It looks like the battery failsafe went off at 22.9 volts, which is 3.8VPC with a 6-cell battery? And that’s under load.
I am certainly not well-versed in setting up this battery stuff, but is that what people use? I thought 3.85VPC at rest is storage voltage, and about 50% capacity for LiPo batteries?
So when you shut down it looks like it immediately recovered to 23.5V, which is 3.91VPC, which is only very lightly discharged (I think). Are you sure you have this battery stuff set up right?
Seems to me back when I flew electric helicopters if they came in at 3.5 VPC after a flight and they had rested for awhile, I was not too concerned about it, and they seemed to last about 200 cycles. Although some of them would develop a bad cell after only 60-70 cycles and that’s what I didn’t like about the expense of flying electric aircraft.
I think I had the low battery cutoff at 3.0VPC in the ESC, which would be 18.0V for a 6-cell. If it got to 36 volts (12S power) then it would cut the power and start cycling it and had to autorotate the heli (although still under power). But even those recovered back to at least maybe 3.2VPC if I ran them to the limit. Which was not good for the battery, but I only did that a few times. I never set any failsafes on the battery because if it was still running and not home yet I would fly it and ruin the battery before I’d lose power and have to autorotate it.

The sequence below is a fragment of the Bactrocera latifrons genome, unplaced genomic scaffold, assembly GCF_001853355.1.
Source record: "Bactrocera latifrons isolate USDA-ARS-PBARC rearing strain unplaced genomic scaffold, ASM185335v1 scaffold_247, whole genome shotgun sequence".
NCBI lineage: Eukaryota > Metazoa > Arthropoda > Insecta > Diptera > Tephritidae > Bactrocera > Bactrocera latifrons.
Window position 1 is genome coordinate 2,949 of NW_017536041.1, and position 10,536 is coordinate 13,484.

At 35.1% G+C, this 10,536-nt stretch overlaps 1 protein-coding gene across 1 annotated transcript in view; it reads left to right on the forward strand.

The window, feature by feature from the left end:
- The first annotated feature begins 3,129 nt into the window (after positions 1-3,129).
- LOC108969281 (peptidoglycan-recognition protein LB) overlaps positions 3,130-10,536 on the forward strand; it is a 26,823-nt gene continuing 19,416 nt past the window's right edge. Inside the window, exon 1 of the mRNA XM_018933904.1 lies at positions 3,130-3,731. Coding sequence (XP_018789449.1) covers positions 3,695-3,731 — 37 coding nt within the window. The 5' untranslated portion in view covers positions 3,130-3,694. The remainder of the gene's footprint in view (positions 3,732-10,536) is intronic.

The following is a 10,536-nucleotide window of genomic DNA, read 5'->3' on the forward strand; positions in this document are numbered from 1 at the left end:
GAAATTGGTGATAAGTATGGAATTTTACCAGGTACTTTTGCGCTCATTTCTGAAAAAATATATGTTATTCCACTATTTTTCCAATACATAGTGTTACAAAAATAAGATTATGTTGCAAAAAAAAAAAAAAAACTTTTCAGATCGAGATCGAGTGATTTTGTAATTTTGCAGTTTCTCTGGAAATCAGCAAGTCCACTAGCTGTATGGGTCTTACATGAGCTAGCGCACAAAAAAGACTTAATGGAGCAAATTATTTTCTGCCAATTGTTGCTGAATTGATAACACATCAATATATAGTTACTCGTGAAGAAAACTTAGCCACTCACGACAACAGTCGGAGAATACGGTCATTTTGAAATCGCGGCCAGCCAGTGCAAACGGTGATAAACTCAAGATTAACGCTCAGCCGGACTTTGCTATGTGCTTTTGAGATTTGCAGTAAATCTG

Maybe somebody that knows more about these batteries can point you in the right direction on that. I only tried electric one year after I seized up my O.S. 105HZ nitro engine for the third time and didn’t have time to put another sleeve and piston it because I had flights to fly. So I bought a Trex 600 electric and flew that, it seemed to work pretty good. Then I bought a Synergy 626 electric and flew that for a year. The care and feeding of those batteries was more than I wanted to deal with. Nitro fuel was $35/gallon. $150 bucks a crack for piston, sleeve and bearings in the 105 and overhaul that every 50-60 hours. Carey Shurley developed the piston gas conversion for the Synergy 766, I’ve never looked back. Just dump gas in it and fly it 10 hours a day and it comes back for more. 411.7 hours on the first one and the engine has never been out of the frame since new. Only problem I’ve had with those is the fuel pump. I put the new stainless steel fuel pump diaphragm from Walbro in them, even that’s not a problem anymore.
So, unfortunately, I forgot most of what I learned about electrics. But I do know I ran the batteries a lot more aggressive than you are.